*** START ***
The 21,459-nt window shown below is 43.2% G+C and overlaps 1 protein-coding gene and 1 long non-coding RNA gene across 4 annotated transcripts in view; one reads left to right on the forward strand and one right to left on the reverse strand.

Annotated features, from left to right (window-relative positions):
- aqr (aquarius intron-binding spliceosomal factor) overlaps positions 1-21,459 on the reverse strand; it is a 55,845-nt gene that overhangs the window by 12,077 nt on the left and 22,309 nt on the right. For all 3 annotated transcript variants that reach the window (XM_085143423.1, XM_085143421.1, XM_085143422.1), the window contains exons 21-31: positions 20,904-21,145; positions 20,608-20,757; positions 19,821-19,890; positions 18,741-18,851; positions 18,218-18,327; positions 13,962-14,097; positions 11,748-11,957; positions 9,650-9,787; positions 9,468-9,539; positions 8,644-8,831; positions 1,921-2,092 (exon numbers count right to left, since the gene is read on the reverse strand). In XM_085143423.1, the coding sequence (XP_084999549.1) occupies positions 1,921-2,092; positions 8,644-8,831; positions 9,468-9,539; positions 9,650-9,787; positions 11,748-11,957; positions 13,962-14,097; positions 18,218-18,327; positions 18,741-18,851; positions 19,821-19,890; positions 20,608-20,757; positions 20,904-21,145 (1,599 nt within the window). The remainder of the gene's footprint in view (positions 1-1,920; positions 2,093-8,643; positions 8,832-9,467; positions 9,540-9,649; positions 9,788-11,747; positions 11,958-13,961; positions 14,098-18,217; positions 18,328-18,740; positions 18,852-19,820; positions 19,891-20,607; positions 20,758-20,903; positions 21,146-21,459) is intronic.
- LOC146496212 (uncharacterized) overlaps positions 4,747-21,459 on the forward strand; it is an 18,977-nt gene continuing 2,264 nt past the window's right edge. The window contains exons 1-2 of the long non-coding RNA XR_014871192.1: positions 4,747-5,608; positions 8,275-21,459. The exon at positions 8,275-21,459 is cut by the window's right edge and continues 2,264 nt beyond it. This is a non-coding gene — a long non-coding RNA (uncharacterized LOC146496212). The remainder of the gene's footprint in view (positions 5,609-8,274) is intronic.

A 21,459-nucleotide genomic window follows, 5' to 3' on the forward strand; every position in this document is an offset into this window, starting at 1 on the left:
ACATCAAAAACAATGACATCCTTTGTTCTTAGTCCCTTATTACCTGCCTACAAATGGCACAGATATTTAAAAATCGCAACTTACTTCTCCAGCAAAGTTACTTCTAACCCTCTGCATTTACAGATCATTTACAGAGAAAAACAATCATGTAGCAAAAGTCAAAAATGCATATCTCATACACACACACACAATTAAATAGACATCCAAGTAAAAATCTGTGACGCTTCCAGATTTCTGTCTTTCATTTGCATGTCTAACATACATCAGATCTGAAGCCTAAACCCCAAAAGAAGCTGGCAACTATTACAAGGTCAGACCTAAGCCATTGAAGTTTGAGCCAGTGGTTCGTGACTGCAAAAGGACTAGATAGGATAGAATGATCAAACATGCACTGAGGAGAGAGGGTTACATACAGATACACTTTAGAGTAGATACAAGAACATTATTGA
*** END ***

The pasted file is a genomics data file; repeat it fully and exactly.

The 21,459-nt window shown below is 43.2% G+C and overlaps 1 protein-coding gene and 1 long non-coding RNA gene across 4 annotated transcripts in view; one reads left to right on the forward strand and one right to left on the reverse strand.

Annotated features, from left to right (window-relative positions):
- aqr (aquarius intron-binding spliceosomal factor) overlaps positions 1-21,459 on the reverse strand; it is a 55,845-nt gene that overhangs the window by 12,077 nt on the left and 22,309 nt on the right. For all 3 annotated transcript variants that reach the window (XM_085143423.1, XM_085143421.1, XM_085143422.1), the window contains exons 21-31: positions 20,904-21,145; positions 20,608-20,757; positions 19,821-19,890; positions 18,741-18,851; positions 18,218-18,327; positions 13,962-14,097; positions 11,748-11,957; positions 9,650-9,787; positions 9,468-9,539; positions 8,644-8,831; positions 1,921-2,092 (exon numbers count right to left, since the gene is read on the reverse strand). In XM_085143423.1, the coding sequence (XP_084999549.1) occupies positions 1,921-2,092; positions 8,644-8,831; positions 9,468-9,539; positions 9,650-9,787; positions 11,748-11,957; positions 13,962-14,097; positions 18,218-18,327; positions 18,741-18,851; positions 19,821-19,890; positions 20,608-20,757; positions 20,904-21,145 (1,599 nt within the window). The remainder of the gene's footprint in view (positions 1-1,920; positions 2,093-8,643; positions 8,832-9,467; positions 9,540-9,649; positions 9,788-11,747; positions 11,958-13,961; positions 14,098-18,217; positions 18,328-18,740; positions 18,852-19,820; positions 19,891-20,607; positions 20,758-20,903; positions 21,146-21,459) is intronic.
- LOC146496212 (uncharacterized) overlaps positions 4,747-21,459 on the forward strand; it is an 18,977-nt gene continuing 2,264 nt past the window's right edge. The window contains exons 1-2 of the long non-coding RNA XR_014871192.1: positions 4,747-5,608; positions 8,275-21,459. The exon at positions 8,275-21,459 is cut by the window's right edge and continues 2,264 nt beyond it. This is a non-coding gene — a long non-coding RNA (uncharacterized LOC146496212). The remainder of the gene's footprint in view (positions 5,609-8,274) is intronic.

A 21,459-nucleotide genomic window follows, 5' to 3' on the forward strand; every position in this document is an offset into this window, starting at 1 on the left:
ACATCAAAAACAATGACATCCTTTGTTCTTAGTCCCTTATTACCTGCCTACAAATGGCACAGATATTTAAAAATCGCAACTTACTTCTCCAGCAAAGTTACTTCTAACCCTCTGCATTTACAGATCATTTACAGAGAAAAACAATCATGTAGCAAAAGTCAAAAATGCATATCTCATACACACACACACAATTAAATAGACATCCAAGTAAAAATCTGTGACGCTTCCAGATTTCTGTCTTTCATTTGCATGTCTAACATACATCAGATCTGAAGCCTAAACCCCAAAAGAAGCTGGCAACTATTACAAGGTCAGACCTAAGCCATTGAAGTTTGAGCCAGTGGTTCGTGACTGCAAAAGGACTAGATAGGATAGAATGATCAAACATGCACTGAGGAGAGAGGGTTACATACAGATACACTTTAGAGTAGATACAAGAACATTATTGA